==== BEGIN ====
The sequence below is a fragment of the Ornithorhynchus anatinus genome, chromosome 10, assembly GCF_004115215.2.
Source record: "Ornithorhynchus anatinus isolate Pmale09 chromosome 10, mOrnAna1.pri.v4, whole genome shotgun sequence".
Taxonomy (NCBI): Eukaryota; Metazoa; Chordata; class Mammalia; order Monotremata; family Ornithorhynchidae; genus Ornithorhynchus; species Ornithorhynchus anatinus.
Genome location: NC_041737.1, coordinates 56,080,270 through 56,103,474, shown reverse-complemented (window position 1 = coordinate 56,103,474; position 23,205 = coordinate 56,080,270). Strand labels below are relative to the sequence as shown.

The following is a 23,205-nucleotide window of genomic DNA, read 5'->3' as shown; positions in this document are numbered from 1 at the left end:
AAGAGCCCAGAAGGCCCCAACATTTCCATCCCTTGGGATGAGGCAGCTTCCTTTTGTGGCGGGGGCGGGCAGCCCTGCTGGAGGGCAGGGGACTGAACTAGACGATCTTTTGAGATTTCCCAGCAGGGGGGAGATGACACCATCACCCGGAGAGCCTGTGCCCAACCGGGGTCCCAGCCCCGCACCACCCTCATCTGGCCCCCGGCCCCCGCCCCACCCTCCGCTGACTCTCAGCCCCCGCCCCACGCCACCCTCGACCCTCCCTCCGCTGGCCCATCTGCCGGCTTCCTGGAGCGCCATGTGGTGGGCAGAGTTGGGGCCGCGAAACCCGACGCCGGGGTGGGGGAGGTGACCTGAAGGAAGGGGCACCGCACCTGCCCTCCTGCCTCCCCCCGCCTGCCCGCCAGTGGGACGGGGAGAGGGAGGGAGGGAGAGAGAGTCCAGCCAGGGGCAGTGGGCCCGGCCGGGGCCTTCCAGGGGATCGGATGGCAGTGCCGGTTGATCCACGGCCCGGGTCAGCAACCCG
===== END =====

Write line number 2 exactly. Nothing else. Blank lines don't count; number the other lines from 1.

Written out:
Source record: "Ornithorhynchus anatinus isolate Pmale09 chromosome 10, mOrnAna1.pri.v4, whole genome shotgun sequence".